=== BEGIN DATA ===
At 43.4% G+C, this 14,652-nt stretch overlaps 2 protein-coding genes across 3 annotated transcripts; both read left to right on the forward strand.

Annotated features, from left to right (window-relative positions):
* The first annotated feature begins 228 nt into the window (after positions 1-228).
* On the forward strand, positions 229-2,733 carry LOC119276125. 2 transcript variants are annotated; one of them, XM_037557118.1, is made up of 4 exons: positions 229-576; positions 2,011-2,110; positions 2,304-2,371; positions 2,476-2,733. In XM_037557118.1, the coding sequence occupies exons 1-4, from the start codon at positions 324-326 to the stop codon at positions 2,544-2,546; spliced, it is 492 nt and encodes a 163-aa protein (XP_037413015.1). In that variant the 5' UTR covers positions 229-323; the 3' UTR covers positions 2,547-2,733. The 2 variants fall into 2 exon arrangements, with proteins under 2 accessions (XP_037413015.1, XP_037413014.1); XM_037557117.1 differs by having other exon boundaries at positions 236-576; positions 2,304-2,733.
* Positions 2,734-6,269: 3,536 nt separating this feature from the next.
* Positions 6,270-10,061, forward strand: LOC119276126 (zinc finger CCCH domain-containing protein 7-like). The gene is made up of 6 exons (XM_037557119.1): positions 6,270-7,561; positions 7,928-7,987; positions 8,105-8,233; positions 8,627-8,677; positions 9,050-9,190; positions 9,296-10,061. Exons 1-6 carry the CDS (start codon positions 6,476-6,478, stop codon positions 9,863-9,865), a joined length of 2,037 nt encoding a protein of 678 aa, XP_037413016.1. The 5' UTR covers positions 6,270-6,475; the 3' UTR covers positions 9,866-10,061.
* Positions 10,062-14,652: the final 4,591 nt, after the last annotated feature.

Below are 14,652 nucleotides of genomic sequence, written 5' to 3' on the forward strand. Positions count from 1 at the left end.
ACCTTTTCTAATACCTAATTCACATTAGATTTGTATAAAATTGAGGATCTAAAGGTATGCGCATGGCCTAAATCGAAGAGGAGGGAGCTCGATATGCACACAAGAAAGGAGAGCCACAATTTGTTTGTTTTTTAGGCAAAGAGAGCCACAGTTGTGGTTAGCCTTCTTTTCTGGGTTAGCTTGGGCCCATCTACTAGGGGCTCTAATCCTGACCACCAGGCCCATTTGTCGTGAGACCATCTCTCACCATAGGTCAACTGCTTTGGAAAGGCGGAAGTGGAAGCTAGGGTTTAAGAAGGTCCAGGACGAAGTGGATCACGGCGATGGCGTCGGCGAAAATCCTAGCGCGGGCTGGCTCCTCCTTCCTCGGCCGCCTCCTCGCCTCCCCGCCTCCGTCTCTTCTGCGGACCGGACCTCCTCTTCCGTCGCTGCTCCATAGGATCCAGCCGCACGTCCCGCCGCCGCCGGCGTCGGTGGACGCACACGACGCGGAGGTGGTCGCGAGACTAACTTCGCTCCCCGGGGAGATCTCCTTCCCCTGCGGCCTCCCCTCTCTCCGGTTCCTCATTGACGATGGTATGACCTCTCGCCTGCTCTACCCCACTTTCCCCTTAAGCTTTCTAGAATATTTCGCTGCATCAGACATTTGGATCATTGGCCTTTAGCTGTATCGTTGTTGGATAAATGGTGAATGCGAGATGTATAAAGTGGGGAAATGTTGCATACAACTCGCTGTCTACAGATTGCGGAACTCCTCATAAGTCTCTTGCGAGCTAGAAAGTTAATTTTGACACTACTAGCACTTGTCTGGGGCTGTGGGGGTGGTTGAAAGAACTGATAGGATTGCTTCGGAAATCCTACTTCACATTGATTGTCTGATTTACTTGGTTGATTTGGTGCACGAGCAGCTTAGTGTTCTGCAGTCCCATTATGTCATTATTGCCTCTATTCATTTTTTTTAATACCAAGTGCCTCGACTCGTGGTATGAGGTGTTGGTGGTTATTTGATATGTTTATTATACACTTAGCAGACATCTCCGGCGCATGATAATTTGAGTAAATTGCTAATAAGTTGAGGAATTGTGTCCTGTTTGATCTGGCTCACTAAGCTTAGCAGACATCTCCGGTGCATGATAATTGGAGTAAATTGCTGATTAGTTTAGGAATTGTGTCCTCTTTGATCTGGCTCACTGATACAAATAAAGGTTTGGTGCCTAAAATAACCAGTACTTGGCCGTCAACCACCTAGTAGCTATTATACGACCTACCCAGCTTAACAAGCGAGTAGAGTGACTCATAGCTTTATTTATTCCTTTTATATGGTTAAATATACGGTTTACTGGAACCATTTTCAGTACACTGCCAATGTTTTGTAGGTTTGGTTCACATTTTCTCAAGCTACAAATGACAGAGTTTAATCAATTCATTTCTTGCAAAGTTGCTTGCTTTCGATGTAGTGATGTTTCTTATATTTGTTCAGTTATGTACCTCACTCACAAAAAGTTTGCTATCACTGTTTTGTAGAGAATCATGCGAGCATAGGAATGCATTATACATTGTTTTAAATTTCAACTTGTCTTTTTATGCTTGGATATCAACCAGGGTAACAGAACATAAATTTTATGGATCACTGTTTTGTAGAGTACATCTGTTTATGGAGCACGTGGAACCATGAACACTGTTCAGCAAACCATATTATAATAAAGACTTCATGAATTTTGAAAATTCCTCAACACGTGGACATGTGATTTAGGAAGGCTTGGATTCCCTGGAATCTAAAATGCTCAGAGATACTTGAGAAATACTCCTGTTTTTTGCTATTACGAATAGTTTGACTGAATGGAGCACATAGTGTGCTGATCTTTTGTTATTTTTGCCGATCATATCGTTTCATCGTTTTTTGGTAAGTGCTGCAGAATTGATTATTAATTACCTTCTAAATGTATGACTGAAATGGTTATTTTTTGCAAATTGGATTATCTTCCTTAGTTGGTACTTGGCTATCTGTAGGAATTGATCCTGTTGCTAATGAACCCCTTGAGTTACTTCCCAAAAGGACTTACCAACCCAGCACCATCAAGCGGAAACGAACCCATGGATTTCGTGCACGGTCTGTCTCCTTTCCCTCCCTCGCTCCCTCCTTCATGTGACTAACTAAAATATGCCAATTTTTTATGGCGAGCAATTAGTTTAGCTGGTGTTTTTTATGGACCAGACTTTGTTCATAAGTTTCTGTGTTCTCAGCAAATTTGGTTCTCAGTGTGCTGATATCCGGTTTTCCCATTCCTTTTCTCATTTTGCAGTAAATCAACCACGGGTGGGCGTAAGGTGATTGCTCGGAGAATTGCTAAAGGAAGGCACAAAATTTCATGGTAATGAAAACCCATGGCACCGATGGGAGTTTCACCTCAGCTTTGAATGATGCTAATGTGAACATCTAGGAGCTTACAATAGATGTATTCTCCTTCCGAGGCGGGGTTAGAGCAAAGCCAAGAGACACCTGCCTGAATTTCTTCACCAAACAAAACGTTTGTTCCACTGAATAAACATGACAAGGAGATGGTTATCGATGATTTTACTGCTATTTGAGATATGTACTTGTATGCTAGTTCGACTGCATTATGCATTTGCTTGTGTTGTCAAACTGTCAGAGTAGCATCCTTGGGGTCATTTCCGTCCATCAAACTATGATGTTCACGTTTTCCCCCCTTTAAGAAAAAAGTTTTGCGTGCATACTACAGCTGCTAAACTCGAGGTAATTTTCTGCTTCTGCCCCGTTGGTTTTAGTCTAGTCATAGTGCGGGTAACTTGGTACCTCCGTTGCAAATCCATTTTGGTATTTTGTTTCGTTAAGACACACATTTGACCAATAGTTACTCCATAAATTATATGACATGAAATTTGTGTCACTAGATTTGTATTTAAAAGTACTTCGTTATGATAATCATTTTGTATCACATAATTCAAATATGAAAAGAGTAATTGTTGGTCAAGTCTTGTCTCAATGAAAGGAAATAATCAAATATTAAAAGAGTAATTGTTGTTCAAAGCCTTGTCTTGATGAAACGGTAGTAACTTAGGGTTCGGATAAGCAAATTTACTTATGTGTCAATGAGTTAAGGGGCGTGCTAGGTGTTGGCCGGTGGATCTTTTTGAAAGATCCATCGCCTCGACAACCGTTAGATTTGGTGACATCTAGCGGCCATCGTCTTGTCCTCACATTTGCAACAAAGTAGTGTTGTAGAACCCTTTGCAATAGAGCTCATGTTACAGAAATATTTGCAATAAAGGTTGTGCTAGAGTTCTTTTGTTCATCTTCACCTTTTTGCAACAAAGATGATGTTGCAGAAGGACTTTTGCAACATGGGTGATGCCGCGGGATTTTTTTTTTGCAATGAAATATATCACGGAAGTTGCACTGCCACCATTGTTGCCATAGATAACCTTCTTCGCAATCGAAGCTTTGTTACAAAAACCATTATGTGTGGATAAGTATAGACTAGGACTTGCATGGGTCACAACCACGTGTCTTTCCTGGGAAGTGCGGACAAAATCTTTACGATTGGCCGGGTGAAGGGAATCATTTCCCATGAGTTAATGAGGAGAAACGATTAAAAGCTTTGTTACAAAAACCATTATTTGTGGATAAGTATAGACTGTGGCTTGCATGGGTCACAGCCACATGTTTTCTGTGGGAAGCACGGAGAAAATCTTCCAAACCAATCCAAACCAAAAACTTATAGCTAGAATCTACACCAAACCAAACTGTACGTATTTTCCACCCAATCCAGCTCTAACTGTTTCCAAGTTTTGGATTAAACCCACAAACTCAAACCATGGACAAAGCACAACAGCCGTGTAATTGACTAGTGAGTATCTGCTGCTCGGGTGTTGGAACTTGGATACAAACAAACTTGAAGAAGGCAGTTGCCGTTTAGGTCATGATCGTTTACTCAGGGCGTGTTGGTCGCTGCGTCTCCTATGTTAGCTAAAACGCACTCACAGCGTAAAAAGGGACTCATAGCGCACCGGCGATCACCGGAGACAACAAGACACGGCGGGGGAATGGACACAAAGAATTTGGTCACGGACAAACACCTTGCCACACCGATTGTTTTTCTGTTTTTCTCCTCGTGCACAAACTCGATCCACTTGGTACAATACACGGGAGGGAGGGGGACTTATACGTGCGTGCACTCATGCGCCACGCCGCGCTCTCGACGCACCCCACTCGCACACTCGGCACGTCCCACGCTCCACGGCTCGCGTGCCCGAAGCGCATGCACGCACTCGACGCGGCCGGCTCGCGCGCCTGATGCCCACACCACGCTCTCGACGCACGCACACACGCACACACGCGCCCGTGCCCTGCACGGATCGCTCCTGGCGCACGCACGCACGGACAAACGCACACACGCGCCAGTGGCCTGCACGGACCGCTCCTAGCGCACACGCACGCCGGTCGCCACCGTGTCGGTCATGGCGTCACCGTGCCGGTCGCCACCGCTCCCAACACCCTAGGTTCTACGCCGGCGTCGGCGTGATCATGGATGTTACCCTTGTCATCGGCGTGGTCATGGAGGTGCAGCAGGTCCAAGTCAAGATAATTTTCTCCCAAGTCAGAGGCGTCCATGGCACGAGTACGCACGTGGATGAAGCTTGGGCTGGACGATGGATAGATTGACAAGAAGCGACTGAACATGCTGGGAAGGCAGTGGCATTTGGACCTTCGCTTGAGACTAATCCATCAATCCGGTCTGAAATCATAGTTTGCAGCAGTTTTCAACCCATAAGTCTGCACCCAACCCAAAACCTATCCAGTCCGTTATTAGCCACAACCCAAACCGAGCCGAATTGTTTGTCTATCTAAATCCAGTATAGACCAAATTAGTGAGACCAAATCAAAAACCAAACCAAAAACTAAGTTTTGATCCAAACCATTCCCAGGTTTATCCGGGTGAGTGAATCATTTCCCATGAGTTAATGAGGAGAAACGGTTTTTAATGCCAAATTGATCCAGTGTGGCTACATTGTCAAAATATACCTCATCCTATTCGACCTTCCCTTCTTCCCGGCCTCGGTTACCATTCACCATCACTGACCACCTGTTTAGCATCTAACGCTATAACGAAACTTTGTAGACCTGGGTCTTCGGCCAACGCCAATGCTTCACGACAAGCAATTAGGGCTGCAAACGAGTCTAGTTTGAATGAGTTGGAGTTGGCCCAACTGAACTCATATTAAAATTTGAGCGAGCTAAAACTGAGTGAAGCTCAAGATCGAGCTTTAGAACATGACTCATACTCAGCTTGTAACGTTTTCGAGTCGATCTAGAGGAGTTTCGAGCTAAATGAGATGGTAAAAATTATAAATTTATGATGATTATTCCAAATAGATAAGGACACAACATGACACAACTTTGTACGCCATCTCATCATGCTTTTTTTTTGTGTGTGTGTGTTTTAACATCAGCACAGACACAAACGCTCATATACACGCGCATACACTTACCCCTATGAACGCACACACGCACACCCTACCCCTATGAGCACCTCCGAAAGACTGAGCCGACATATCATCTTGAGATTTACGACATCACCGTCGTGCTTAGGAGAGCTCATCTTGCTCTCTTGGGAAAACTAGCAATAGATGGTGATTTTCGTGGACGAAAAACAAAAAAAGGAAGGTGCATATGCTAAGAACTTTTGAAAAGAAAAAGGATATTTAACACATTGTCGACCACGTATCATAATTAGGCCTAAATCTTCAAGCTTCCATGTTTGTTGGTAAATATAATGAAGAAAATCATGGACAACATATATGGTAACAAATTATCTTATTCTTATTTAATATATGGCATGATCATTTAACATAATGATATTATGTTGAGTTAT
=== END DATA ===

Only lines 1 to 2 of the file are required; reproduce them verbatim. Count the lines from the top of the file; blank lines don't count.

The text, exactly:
At 43.4% G+C, this 14,652-nt stretch overlaps 2 protein-coding genes across 3 annotated transcripts; both read left to right on the forward strand.

Annotated features, from left to right (window-relative positions):